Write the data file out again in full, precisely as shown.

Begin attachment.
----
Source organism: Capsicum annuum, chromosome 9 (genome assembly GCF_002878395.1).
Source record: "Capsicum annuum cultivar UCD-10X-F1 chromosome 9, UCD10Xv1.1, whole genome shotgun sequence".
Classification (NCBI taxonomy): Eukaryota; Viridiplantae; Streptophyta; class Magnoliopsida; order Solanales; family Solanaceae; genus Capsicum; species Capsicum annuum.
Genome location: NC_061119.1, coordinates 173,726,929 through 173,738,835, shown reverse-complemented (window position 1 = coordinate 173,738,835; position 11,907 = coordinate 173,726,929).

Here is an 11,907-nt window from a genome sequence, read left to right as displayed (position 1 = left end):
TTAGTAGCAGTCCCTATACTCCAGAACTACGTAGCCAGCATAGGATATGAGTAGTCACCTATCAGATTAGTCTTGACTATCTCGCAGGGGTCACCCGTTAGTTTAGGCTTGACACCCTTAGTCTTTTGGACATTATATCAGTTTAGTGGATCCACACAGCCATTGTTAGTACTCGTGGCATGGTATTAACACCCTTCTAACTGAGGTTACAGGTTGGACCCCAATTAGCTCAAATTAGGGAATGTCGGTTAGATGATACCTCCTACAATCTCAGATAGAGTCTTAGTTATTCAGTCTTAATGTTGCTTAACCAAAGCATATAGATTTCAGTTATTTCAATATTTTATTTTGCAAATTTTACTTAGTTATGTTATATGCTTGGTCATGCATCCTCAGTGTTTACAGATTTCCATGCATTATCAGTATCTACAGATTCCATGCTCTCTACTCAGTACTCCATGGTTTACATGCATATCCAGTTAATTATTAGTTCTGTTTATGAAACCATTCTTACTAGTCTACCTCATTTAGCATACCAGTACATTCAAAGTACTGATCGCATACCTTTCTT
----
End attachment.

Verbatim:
Source organism: Capsicum annuum, chromosome 9 (genome assembly GCF_002878395.1).
Source record: "Capsicum annuum cultivar UCD-10X-F1 chromosome 9, UCD10Xv1.1, whole genome shotgun sequence".
Classification (NCBI taxonomy): Eukaryota; Viridiplantae; Streptophyta; class Magnoliopsida; order Solanales; family Solanaceae; genus Capsicum; species Capsicum annuum.
Genome location: NC_061119.1, coordinates 173,726,929 through 173,738,835, shown reverse-complemented (window position 1 = coordinate 173,738,835; position 11,907 = coordinate 173,726,929).

Here is an 11,907-nt window from a genome sequence, read left to right as displayed (position 1 = left end):
TTAGTAGCAGTCCCTATACTCCAGAACTACGTAGCCAGCATAGGATATGAGTAGTCACCTATCAGATTAGTCTTGACTATCTCGCAGGGGTCACCCGTTAGTTTAGGCTTGACACCCTTAGTCTTTTGGACATTATATCAGTTTAGTGGATCCACACAGCCATTGTTAGTACTCGTGGCATGGTATTAACACCCTTCTAACTGAGGTTACAGGTTGGACCCCAATTAGCTCAAATTAGGGAATGTCGGTTAGATGATACCTCCTACAATCTCAGATAGAGTCTTAGTTATTCAGTCTTAATGTTGCTTAACCAAAGCATATAGATTTCAGTTATTTCAATATTTTATTTTGCAAATTTTACTTAGTTATGTTATATGCTTGGTCATGCATCCTCAGTGTTTACAGATTTCCATGCATTATCAGTATCTACAGATTCCATGCTCTCTACTCAGTACTCCATGGTTTACATGCATATCCAGTTAATTATTAGTTCTGTTTATGAAACCATTCTTACTAGTCTACCTCATTTAGCATACCAGTACATTCAAAGTACTGATCGCATACCTTTCTT